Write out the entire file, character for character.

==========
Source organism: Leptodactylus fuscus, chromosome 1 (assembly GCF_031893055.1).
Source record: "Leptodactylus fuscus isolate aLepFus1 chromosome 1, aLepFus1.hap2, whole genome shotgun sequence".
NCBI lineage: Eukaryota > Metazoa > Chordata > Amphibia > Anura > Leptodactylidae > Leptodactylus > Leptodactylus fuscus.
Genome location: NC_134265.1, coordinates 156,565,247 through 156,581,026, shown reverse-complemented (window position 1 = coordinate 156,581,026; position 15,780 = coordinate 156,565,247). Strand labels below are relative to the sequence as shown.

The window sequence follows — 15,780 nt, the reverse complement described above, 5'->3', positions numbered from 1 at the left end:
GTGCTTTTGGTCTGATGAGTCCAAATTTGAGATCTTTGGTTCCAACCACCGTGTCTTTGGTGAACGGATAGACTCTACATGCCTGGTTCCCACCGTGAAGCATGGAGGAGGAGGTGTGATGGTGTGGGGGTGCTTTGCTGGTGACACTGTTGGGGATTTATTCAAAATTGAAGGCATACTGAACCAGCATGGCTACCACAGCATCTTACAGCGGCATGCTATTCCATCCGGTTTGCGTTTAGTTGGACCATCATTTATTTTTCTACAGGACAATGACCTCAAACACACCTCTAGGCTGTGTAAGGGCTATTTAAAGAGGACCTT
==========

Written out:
Source organism: Leptodactylus fuscus, chromosome 1 (assembly GCF_031893055.1).
Source record: "Leptodactylus fuscus isolate aLepFus1 chromosome 1, aLepFus1.hap2, whole genome shotgun sequence".
NCBI lineage: Eukaryota > Metazoa > Chordata > Amphibia > Anura > Leptodactylidae > Leptodactylus > Leptodactylus fuscus.
Genome location: NC_134265.1, coordinates 156,565,247 through 156,581,026, shown reverse-complemented (window position 1 = coordinate 156,581,026; position 15,780 = coordinate 156,565,247). Strand labels below are relative to the sequence as shown.

The window sequence follows — 15,780 nt, the reverse complement described above, 5'->3', positions numbered from 1 at the left end:
GTGCTTTTGGTCTGATGAGTCCAAATTTGAGATCTTTGGTTCCAACCACCGTGTCTTTGGTGAACGGATAGACTCTACATGCCTGGTTCCCACCGTGAAGCATGGAGGAGGAGGTGTGATGGTGTGGGGGTGCTTTGCTGGTGACACTGTTGGGGATTTATTCAAAATTGAAGGCATACTGAACCAGCATGGCTACCACAGCATCTTACAGCGGCATGCTATTCCATCCGGTTTGCGTTTAGTTGGACCATCATTTATTTTTCTACAGGACAATGACCTCAAACACACCTCTAGGCTGTGTAAGGGCTATTTAAAGAGGACCTT